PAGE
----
A word on cleansing, reiving, and warding – the three tenets of protection
Note: all words in bold will eventually be links to other blog articles I will have written that explain the terms. In the meantime, use them as keywords to Google, and then write the concepts up in a journal or Book of Shadows.
You may not be old enough to remember the paper towels that were in the loos of Primary/Elementary schools, but the wet paper towel was the cure-all for every illness and injury when I was a kid.
Did you graze your knee? Wet paper towel.
Break your arm? Wet paper towel.
Terminal cancer? Wet paper towel.
Yes, I’m being facetious, and that last remark was possibly in extremely bad taste, but you get the idea.
The same would applies to sage it would seem…
Negative energy? Let’s waft some smouldering sage around.
Need to banish entities or your annoying co-worker? Break out the sage.
Do you think you’ve been cursed or psychically attacked? Better order some more sage on Amazon then…
Magickal protection, in all its forms, is crucial, and I have noticed that it’s the one thing that is at best, overlooked, and at worst, something that “Baby Witches” often have absolutely no idea about.
Now, don’t get me wrong, sage is great stuff, but it’s lauded as the all-singing and all-dancing panacea for every witchy problem. It is also swamped with a lot of misinformation and subject to online flame wars about cultural appropriation and what-not. Here, I’m gonna set the record straight.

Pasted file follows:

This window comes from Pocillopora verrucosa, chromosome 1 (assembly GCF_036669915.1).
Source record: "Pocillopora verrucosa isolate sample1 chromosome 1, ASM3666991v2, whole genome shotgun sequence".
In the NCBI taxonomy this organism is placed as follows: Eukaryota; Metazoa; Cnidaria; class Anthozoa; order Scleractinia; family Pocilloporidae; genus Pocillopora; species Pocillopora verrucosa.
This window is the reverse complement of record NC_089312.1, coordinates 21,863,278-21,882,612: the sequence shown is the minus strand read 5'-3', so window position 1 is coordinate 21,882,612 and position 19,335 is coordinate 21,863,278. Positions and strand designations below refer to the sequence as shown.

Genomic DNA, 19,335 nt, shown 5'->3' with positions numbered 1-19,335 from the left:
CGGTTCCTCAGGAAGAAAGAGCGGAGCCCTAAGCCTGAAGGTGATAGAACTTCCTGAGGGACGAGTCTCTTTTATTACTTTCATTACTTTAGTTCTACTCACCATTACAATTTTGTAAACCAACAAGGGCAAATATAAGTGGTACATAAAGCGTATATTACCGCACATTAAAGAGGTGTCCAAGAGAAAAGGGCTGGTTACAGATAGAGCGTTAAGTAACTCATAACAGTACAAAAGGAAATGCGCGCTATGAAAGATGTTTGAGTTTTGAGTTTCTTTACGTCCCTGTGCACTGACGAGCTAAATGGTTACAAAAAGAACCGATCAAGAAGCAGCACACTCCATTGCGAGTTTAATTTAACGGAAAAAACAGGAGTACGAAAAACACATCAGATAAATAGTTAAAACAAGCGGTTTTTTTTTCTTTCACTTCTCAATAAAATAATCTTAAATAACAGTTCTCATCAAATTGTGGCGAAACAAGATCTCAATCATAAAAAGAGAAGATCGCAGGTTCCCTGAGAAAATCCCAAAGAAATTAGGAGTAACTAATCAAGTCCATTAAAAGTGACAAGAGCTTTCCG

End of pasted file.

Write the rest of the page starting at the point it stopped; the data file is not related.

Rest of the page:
In my opinion, the Prime Directive of Witchcraft is to heal, honour, and revere the Earth. Every time you cast spells and invoke energies, you are using the forces of nature. Nature and its forces and energies are sacred.
It matters not whether you are religious, or whether you are a spell-caster. You could be a secular witch in downtown Detroit or a mega hippy Pagan living in a commune in Glastonbury, England with a lady-boner for Gaia – the principle is the same: don’t rape planet Earth.
So when you use sage, use common or garden sage – the green stuff you use in food. It’s just as good, and smells really “witchy” when you burn it. Therefore, please don’t use white sage. It’s endangered due to over-harvesting. It also tends to piss Native Americans off. White sage is used by them in a religious context and in a particular way. Understandably, they often get a bit upset when outsiders cherry-pick their practices. Let’s play together nicely, eh?
OK, the three things I’d like to talk about are reiving, banishing, and warding. Below is a brief explanation of each term.
This means clearing negative energy. It involves using a besom or broom to clear negative energy that hangs heavy and falls to the floor. It means fanning incense smoke in every room, and yes, it can involve sage. This is the time to waft the smoke around before you work ritual. It’s also the time to cleanse new crystals or tools from the psychic grunge of the stressed warehouse workers who handled them.
To banish is to get rid of a thing, usually an entity or a spirit. You would need to reive first, and then leave seals on the ground and in all entrances and exits. There are parallels to exorcism, except you don’t engage with the entity and demand it leaves. You create a hostile environment where it has no choice but to bugger off.
Wards are basically supernatural alarm systems and guard dogs combined. You create an entity with your own energies to ward off unwanted influences, be that hostile spirits, or enemy Witches.
“But how do I do all these things?!” Patience, Padawan – all in good time. (I need to write the articles for those, in other words. LOL.)